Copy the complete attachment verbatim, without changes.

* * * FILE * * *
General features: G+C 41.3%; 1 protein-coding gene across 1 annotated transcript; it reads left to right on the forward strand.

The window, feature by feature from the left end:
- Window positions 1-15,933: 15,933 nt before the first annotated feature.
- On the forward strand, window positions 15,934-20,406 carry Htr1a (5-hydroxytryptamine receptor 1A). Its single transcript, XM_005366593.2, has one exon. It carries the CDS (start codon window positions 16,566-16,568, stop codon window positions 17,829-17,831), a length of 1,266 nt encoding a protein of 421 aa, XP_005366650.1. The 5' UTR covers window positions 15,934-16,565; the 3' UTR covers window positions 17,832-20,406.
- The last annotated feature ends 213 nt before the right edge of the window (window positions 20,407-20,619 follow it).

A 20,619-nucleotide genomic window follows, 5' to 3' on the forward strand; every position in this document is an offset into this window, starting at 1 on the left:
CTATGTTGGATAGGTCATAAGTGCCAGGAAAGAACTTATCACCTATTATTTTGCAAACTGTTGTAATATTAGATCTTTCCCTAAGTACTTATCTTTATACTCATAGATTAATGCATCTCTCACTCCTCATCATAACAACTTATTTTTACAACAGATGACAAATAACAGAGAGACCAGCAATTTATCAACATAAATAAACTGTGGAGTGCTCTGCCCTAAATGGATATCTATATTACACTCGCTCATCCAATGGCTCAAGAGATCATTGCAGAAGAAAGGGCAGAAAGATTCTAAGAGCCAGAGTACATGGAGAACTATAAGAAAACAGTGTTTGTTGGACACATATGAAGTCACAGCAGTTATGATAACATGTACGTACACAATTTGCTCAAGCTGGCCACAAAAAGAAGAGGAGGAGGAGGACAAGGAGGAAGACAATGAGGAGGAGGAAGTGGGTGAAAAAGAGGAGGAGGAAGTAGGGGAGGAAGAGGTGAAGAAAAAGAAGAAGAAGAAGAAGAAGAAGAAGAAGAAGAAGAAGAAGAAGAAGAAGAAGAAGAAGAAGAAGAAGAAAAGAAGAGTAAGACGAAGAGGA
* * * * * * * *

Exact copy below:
General features: G+C 41.3%; 1 protein-coding gene across 1 annotated transcript; it reads left to right on the forward strand.

The window, feature by feature from the left end:
- Window positions 1-15,933: 15,933 nt before the first annotated feature.
- On the forward strand, window positions 15,934-20,406 carry Htr1a (5-hydroxytryptamine receptor 1A). Its single transcript, XM_005366593.2, has one exon. It carries the CDS (start codon window positions 16,566-16,568, stop codon window positions 17,829-17,831), a length of 1,266 nt encoding a protein of 421 aa, XP_005366650.1. The 5' UTR covers window positions 15,934-16,565; the 3' UTR covers window positions 17,832-20,406.
- The last annotated feature ends 213 nt before the right edge of the window (window positions 20,407-20,619 follow it).

A 20,619-nucleotide genomic window follows, 5' to 3' on the forward strand; every position in this document is an offset into this window, starting at 1 on the left:
CTATGTTGGATAGGTCATAAGTGCCAGGAAAGAACTTATCACCTATTATTTTGCAAACTGTTGTAATATTAGATCTTTCCCTAAGTACTTATCTTTATACTCATAGATTAATGCATCTCTCACTCCTCATCATAACAACTTATTTTTACAACAGATGACAAATAACAGAGAGACCAGCAATTTATCAACATAAATAAACTGTGGAGTGCTCTGCCCTAAATGGATATCTATATTACACTCGCTCATCCAATGGCTCAAGAGATCATTGCAGAAGAAAGGGCAGAAAGATTCTAAGAGCCAGAGTACATGGAGAACTATAAGAAAACAGTGTTTGTTGGACACATATGAAGTCACAGCAGTTATGATAACATGTACGTACACAATTTGCTCAAGCTGGCCACAAAAAGAAGAGGAGGAGGAGGACAAGGAGGAAGACAATGAGGAGGAGGAAGTGGGTGAAAAAGAGGAGGAGGAAGTAGGGGAGGAAGAGGTGAAGAAAAAGAAGAAGAAGAAGAAGAAGAAGAAGAAGAAGAAGAAGAAGAAGAAGAAGAAGAAGAAGAAGAAGAAGAAAAGAAGAGTAAGACGAAGAGGA